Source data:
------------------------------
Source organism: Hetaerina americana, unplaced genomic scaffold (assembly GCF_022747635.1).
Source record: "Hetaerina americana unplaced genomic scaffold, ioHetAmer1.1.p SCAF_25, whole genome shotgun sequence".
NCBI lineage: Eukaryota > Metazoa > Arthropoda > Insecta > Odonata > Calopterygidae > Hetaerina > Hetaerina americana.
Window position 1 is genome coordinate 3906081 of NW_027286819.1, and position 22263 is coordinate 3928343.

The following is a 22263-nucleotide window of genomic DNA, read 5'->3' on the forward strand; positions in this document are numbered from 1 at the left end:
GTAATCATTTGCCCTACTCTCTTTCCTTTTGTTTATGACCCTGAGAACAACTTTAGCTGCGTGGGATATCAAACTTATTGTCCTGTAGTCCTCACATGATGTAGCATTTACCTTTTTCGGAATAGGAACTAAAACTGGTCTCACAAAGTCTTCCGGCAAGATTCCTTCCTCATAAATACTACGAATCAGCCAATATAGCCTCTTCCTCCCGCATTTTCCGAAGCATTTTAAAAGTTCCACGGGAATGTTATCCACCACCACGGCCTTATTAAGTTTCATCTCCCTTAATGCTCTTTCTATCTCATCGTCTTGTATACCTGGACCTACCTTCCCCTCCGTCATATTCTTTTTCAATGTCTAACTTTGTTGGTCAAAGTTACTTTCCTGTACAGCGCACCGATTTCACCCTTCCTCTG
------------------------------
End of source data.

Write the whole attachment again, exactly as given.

Source organism: Hetaerina americana, unplaced genomic scaffold (assembly GCF_022747635.1).
Source record: "Hetaerina americana unplaced genomic scaffold, ioHetAmer1.1.p SCAF_25, whole genome shotgun sequence".
NCBI lineage: Eukaryota > Metazoa > Arthropoda > Insecta > Odonata > Calopterygidae > Hetaerina > Hetaerina americana.
Window position 1 is genome coordinate 3906081 of NW_027286819.1, and position 22263 is coordinate 3928343.

The following is a 22263-nucleotide window of genomic DNA, read 5'->3' on the forward strand; positions in this document are numbered from 1 at the left end:
GTAATCATTTGCCCTACTCTCTTTCCTTTTGTTTATGACCCTGAGAACAACTTTAGCTGCGTGGGATATCAAACTTATTGTCCTGTAGTCCTCACATGATGTAGCATTTACCTTTTTCGGAATAGGAACTAAAACTGGTCTCACAAAGTCTTCCGGCAAGATTCCTTCCTCATAAATACTACGAATCAGCCAATATAGCCTCTTCCTCCCGCATTTTCCGAAGCATTTTAAAAGTTCCACGGGAATGTTATCCACCACCACGGCCTTATTAAGTTTCATCTCCCTTAATGCTCTTTCTATCTCATCGTCTTGTATACCTGGACCTACCTTCCCCTCCGTCATATTCTTTTTCAATGTCTAACTTTGTTGGTCAAAGTTACTTTCCTGTACAGCGCACCGATTTCACCCTTCCTCTG